Committee calls for review of university’s finances

An assembly committee has called for an immediate update on the finances of Queen’s University in Belfast.

The call made last night follows the news that four departments within the university may have to close due to a lack of funding.

At least four academic departments, the Institute of Irish Studies, Ancient and Classical history, Byzantine Studies and Philosophy are under threat of closure or job cuts.

Committee Chairman, Dr Esmond Birnie said: “I will be seeking an immediate briefing from the Minister for Employment and Learning on these worrying recent reports. I do not wish to see a reduction in courses, staff or student intake, which would all have a negative impact on the local community and reduce access to Higher Education. Should this prove true it would be a very worrying development and one which my Committee will wish to fully explore.”

Issuing a response statement the university said: “Like any successful organisation Queens’ reviews its range of activities on a regular basis. It is currently involved in its strategic planning procedure. When it is completed it will be presented to the Senate.”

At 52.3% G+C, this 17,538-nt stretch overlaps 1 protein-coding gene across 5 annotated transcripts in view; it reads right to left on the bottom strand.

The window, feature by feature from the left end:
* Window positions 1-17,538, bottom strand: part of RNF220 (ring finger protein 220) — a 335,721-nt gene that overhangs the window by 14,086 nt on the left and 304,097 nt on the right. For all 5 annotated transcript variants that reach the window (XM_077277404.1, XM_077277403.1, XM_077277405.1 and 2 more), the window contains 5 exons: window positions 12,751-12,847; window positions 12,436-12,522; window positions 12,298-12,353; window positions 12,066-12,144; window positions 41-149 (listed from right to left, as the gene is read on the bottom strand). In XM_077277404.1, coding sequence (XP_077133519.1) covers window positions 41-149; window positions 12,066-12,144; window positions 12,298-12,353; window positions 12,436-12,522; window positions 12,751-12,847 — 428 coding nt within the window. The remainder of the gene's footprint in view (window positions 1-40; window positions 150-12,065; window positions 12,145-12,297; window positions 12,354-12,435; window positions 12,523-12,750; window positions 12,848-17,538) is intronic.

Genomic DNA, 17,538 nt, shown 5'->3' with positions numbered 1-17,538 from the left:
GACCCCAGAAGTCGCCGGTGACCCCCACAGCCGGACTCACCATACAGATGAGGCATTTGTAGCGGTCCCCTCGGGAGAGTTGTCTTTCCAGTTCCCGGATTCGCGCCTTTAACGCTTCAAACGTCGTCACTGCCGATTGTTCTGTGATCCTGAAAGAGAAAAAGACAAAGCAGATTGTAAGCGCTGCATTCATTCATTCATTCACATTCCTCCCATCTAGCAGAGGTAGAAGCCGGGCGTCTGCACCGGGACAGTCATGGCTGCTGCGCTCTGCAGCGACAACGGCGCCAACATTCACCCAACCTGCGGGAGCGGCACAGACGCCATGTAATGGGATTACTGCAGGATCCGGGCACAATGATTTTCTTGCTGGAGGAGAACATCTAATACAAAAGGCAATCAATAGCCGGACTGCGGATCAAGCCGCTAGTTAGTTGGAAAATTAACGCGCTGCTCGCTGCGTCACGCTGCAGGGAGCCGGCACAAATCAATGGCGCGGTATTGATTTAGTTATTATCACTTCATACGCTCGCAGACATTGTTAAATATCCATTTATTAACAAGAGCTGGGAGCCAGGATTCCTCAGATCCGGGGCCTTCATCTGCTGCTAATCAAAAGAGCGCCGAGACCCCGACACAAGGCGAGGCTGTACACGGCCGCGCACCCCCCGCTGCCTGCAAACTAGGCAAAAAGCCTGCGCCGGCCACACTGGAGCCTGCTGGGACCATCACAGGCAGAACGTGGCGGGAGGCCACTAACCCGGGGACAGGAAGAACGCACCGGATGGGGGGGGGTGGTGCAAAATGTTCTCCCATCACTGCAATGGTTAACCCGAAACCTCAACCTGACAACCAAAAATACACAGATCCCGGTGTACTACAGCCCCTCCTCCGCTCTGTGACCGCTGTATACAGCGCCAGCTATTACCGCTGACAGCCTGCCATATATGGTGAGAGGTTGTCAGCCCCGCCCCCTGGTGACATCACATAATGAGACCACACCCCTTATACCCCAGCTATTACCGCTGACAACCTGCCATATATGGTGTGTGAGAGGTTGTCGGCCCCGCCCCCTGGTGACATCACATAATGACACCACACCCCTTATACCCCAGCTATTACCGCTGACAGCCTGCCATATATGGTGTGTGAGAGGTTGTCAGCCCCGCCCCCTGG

Dr Steven King, who is a member of the university senate, said any damage to Irish Studies would be a disaster.

"The Institute for Irish Studies is a five star department and it is one of the strongest research departments within the university," he told a radio programme yesterday.

"It is costing the university a very small amount of money relatively speaking.

"It would be an appalling act against Ireland if Queens was to close the department."

Meanwhile it has emerged Lanyon II, the new Student union building has been delayed.

The university said the designs were finalised but that actual work would have to wait until resources were found.

Queen's new student centre, will go ahead when funding becomes available, the University said today. The first phase of the project has been completed, but the University is not seeking planning permission at this stage.

In a statement the University said: “The gap in funding, which was to have been filled by philanthropic sources, was already ambitious. That gap has now been extended even further. The University is actively pursuing a number of options, but it would not be prudent to go ahead without having all the funds in place.”


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